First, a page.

EU sets out plans in case trade talks with UK fail
- 10 December 2020
The EU has published contingency plans in case of the possible collapse of Brexit trade talks with the UK, APA reports citing BBC.
The plans aim to ensure smooth UK-EU air and road travel, as well as allowing the possibility of fishing access to each other's waters.
They come after talks between UK PM Boris Johnson and EU chief Ursula von der Leyen aimed at ending a deadlock over the deal ended without agreement. The UK is due to stop following EU trading rules on 31 December.
The UK left the EU at the end of January this year, but a transition period of 11 months followed to allow the two sides to try to negotiate a deal.The prime minister's spokesman said such a statement from the EU had been expected and that the government had already set out its own plans in the event a trade deal could not be reached.
A statement by the European Commission - the EU executive - published on Thursday said there was currently "significant uncertainty" about whether a deal would be in place by 1 January.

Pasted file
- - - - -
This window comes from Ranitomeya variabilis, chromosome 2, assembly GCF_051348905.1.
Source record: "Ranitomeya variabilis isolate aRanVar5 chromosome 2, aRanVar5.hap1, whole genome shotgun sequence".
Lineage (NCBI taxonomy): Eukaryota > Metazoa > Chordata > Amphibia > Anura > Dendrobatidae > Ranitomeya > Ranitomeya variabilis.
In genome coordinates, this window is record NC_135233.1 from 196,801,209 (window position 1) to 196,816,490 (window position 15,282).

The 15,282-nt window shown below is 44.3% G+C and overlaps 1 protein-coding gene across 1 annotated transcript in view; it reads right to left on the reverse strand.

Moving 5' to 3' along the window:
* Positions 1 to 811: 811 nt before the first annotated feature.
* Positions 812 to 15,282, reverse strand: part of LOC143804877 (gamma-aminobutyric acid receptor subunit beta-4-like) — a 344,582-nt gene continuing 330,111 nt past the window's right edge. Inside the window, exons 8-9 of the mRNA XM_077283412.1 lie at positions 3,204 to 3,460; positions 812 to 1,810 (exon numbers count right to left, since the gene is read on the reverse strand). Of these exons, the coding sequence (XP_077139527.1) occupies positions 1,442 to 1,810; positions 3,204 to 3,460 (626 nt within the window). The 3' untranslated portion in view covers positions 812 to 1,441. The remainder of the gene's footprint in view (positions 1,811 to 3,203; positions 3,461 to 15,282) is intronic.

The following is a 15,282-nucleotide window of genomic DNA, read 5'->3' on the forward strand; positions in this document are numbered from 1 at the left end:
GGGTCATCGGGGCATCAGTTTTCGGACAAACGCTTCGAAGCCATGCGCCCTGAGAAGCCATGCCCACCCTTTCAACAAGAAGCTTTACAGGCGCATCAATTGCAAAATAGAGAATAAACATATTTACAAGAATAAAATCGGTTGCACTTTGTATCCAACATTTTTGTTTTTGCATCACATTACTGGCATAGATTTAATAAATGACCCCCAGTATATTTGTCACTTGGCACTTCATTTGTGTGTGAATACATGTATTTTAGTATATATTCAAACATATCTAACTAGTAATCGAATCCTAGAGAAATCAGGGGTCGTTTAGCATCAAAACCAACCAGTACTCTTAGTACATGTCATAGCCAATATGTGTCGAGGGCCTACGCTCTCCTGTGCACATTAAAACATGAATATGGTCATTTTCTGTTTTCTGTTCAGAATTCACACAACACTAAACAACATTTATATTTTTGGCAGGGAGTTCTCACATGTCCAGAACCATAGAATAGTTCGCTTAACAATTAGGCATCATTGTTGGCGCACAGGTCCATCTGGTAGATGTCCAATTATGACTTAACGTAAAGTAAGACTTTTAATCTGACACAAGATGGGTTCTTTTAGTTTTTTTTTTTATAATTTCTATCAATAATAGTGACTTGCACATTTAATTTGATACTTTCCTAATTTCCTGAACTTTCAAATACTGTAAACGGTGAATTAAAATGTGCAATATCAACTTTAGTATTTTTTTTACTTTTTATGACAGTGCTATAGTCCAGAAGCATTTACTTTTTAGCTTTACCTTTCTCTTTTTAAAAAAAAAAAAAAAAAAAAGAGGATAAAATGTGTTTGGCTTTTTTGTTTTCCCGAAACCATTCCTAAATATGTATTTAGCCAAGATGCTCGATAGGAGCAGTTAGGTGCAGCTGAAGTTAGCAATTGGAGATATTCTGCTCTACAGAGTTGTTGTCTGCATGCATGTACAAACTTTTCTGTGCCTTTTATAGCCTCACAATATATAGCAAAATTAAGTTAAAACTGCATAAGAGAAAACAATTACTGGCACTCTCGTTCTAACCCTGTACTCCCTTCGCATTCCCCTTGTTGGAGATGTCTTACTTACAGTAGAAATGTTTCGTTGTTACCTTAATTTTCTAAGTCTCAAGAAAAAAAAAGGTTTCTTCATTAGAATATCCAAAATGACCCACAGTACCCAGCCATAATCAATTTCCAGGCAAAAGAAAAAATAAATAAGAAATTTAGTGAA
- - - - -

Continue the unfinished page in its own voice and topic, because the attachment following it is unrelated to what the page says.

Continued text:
"Our responsibility is to be prepared for all eventualities, including not having a deal in place," Ms von der Leyen said.
Some sectors would be disproportionately affected, the commission said, adding that it was proposing four contingency measures "to mitigate some of the significant disruptions" if a deal were not in place:
To ensure the provision of "certain air services" between the UK and EU for six months, provided the UK does the same
To allow aviation safety certificates to be used in EU aircraft without disruption to avoid grounding
To ensure basic connectivity for road freight and passenger transport for six months, provided the UK does the same
To allow the possibility of reciprocal fishing access for UK and EU vessels in each other's waters for one year, or until an agreement is reached
Reacting to the plans, Boris Johnson's spokesman said the UK government would look "very closely at the details" and that negotiators were "continuing to work to see if the two sides could bridge the remaining gaps".
The spokesman added that the government "had been clear throughout it would not agree to anything that did not respect UK sovereignty".